The fence post cactus is Pachycereus marginatus, which ranges over much of northern Mexico along the Border States. It has the capability of growing quickly in the summer months, up to 3 feet reported, which is the result of adaptation summer monsoon season from the Gulf of Mexico.
Furthermore, how do you take care of a Mexican fence cactus?
For the best Mexican Fence Post Cactus care, plant in loose, well draining soil and allow it to dry out totally between waterings. The Mexican Fence Post Cactus loves full sunlight and needs at least 6 hours every day. Fertilize only during Spring and Summer, sparingly with an organic Cactus mix.
Just so, how much is Mexican Fence Post Cactus?
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Why is my fence post cactus turning yellow?
Overwatering. Watering your cactus too often can be a problem. If you keep the soil too wet you can see a yellow shade developing on your succulent. This is a sign of stress, and the plant can’t live in such moist conditions.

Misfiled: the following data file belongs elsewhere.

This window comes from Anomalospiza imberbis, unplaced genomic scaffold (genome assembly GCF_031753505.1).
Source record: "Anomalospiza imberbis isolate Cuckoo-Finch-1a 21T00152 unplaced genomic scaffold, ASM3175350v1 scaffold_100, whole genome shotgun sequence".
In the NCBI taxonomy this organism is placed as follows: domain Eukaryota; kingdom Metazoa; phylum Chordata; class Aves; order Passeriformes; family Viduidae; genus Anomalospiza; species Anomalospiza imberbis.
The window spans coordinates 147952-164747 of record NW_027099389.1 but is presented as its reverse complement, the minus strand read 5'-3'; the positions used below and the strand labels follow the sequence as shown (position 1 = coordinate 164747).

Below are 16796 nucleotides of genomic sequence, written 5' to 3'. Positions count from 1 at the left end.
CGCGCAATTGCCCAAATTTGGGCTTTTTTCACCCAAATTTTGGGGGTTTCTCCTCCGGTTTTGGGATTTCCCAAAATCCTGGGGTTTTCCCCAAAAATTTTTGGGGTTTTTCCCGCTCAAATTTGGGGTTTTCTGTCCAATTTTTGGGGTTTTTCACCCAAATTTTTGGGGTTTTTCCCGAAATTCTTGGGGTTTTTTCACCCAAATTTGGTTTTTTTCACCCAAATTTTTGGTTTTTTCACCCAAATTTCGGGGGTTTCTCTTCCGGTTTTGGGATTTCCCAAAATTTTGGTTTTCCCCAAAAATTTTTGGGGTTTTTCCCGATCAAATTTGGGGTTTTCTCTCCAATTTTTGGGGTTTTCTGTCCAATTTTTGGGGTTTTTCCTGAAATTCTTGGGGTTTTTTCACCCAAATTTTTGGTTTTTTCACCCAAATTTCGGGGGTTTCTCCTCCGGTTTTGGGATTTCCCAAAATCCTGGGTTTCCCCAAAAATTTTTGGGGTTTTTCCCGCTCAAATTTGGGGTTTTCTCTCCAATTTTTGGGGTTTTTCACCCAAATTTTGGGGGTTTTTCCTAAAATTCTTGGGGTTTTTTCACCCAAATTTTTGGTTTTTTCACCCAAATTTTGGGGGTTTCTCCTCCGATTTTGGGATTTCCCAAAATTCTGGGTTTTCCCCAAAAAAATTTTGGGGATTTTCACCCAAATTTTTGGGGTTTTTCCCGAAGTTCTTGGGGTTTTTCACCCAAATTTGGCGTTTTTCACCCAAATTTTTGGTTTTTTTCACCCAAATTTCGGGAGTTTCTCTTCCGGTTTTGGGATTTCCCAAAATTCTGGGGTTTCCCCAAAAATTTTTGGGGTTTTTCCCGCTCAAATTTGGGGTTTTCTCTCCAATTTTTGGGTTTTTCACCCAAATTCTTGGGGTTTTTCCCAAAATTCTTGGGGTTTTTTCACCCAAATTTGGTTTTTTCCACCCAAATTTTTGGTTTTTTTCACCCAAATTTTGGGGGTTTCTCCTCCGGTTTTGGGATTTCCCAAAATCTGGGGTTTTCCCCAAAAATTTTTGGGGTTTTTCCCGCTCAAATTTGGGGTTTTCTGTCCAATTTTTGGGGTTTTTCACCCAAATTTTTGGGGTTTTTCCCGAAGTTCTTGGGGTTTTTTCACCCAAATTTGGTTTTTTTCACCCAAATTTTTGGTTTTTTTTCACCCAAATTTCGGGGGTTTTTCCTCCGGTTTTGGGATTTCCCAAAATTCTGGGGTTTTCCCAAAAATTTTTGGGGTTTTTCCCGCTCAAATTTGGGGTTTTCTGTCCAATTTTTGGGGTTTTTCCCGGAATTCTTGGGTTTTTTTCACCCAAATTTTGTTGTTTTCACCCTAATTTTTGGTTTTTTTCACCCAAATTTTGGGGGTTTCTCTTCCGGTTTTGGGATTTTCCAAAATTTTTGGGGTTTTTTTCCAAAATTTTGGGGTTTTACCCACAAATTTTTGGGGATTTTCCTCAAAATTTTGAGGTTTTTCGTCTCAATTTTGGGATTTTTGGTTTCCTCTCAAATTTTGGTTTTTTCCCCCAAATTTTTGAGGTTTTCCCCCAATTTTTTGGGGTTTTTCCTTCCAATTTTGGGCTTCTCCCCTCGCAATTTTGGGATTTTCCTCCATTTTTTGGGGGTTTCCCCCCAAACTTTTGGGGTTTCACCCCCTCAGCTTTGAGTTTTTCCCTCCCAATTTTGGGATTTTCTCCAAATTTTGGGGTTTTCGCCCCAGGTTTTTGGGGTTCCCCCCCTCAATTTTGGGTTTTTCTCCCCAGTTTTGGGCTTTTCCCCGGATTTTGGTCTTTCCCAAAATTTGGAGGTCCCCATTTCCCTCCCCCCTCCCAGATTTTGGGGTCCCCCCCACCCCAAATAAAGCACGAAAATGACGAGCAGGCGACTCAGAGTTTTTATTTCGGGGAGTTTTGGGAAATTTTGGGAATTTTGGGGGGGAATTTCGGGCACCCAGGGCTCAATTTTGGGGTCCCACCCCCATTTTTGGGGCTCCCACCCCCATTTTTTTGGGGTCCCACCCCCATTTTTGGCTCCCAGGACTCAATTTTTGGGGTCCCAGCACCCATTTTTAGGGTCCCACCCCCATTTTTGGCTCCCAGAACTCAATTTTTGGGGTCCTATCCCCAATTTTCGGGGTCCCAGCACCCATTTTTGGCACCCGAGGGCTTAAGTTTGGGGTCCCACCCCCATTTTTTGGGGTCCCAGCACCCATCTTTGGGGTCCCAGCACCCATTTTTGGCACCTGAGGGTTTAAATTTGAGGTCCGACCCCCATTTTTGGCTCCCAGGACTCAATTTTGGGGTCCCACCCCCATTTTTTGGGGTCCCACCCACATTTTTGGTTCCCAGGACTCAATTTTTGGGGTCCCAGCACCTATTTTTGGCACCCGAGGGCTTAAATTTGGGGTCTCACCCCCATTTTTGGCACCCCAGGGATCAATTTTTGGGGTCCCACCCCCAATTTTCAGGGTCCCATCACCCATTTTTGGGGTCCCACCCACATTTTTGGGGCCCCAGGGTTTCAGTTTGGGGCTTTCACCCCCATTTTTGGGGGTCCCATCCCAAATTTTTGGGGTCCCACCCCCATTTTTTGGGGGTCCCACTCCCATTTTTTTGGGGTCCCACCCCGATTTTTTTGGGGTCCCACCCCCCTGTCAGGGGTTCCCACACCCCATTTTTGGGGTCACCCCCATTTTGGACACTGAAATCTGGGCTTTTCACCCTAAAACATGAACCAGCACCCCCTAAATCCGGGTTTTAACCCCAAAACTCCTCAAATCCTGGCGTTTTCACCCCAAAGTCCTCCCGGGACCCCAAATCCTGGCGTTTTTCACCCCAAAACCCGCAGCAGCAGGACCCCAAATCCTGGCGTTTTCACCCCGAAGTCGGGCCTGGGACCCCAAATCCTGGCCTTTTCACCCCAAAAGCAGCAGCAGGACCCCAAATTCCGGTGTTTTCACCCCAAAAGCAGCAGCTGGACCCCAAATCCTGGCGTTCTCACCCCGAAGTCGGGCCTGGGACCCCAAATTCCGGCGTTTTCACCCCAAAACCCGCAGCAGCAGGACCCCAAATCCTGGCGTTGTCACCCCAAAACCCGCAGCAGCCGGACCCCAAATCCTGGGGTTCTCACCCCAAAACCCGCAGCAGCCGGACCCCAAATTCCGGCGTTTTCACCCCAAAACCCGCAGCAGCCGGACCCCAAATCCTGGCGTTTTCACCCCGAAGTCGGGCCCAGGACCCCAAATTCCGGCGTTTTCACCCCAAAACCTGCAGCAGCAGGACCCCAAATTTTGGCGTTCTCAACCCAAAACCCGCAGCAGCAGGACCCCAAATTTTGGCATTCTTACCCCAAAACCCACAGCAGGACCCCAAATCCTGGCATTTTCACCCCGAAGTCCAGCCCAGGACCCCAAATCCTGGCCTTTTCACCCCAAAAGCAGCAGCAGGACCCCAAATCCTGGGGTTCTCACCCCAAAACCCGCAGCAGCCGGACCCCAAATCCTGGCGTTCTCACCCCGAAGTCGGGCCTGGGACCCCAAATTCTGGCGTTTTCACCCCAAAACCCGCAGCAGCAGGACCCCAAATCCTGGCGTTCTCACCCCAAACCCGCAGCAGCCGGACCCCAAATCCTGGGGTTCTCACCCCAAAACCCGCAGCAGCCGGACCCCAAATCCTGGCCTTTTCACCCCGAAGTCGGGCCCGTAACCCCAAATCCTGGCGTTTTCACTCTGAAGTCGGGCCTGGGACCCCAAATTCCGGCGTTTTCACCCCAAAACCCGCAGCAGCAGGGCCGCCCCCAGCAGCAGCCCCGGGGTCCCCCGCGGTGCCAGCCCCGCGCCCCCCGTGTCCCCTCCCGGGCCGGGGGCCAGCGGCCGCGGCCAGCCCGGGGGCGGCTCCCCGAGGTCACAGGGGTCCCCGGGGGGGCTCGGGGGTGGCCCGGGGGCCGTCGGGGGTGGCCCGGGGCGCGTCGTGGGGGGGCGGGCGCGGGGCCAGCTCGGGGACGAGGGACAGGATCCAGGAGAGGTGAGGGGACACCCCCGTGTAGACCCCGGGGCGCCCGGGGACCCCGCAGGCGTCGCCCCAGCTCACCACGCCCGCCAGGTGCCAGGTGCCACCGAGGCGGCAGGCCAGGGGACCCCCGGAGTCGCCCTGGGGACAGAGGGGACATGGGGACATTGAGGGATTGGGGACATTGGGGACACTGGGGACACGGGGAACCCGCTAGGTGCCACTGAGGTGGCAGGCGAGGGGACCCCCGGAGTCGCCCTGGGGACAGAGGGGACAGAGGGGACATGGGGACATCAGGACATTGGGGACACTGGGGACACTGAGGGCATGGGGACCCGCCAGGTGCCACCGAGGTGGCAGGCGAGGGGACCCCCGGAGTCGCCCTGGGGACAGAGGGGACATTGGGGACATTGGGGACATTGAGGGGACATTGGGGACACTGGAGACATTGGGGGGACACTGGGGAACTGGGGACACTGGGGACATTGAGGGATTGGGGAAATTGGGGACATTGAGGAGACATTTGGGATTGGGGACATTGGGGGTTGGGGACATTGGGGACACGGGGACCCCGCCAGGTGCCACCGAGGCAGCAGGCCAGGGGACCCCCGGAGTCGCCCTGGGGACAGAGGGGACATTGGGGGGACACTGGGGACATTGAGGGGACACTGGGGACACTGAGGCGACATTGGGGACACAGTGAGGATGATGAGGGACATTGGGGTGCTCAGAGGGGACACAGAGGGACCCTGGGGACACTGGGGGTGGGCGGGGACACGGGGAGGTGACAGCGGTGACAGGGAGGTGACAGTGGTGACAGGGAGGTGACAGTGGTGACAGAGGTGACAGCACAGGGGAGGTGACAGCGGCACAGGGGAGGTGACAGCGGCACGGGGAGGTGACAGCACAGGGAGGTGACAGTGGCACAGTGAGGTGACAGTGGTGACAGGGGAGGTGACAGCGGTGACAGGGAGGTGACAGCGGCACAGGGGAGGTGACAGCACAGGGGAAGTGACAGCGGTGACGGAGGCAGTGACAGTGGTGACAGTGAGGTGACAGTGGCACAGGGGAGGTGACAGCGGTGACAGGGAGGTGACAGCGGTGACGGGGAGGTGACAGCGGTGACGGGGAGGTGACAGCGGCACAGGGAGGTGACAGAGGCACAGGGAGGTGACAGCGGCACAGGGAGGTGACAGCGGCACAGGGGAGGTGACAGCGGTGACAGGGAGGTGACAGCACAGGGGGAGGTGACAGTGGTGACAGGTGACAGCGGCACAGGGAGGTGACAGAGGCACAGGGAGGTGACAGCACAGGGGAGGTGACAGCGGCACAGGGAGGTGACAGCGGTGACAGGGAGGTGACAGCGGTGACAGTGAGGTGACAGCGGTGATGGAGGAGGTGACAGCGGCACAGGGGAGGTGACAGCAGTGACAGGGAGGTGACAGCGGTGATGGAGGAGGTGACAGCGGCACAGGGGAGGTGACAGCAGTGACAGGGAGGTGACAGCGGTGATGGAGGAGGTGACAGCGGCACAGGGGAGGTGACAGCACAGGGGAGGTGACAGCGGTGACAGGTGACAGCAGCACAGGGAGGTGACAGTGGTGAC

Water the cactus thoroughly. For columnar cactuses such as Mexican fence post (Stenocereus marginatus), hardy in USDA zones 9b through 11, stake the plant if it is more than 5 feet tall until it has rooted back in. Remove the soil from the roots. Place the cactus in the hole, putting the marked side to the south.
Cacti turn black due to fungal diseases, including bacterial necrosis, crown rot, and phyllosticta pad spotting. To save your indoor plant at this point, you should remove the affected areas and try to prevent the spread of infection to the rest of your cactus as well as other nearby houseplants.
Columnar cacti are defined as upright, cylinder-shaped cacti which may or may not have branches. A large number of columnar cacti are cereoid or cereus, which describes their elongated bodies.
When it comes to plants like cacti and succulents, The Home Depot has you covered. Our How-To Guides can also help answer some of your questions if you’re new to gardening or just unsure about plant maintenance and care.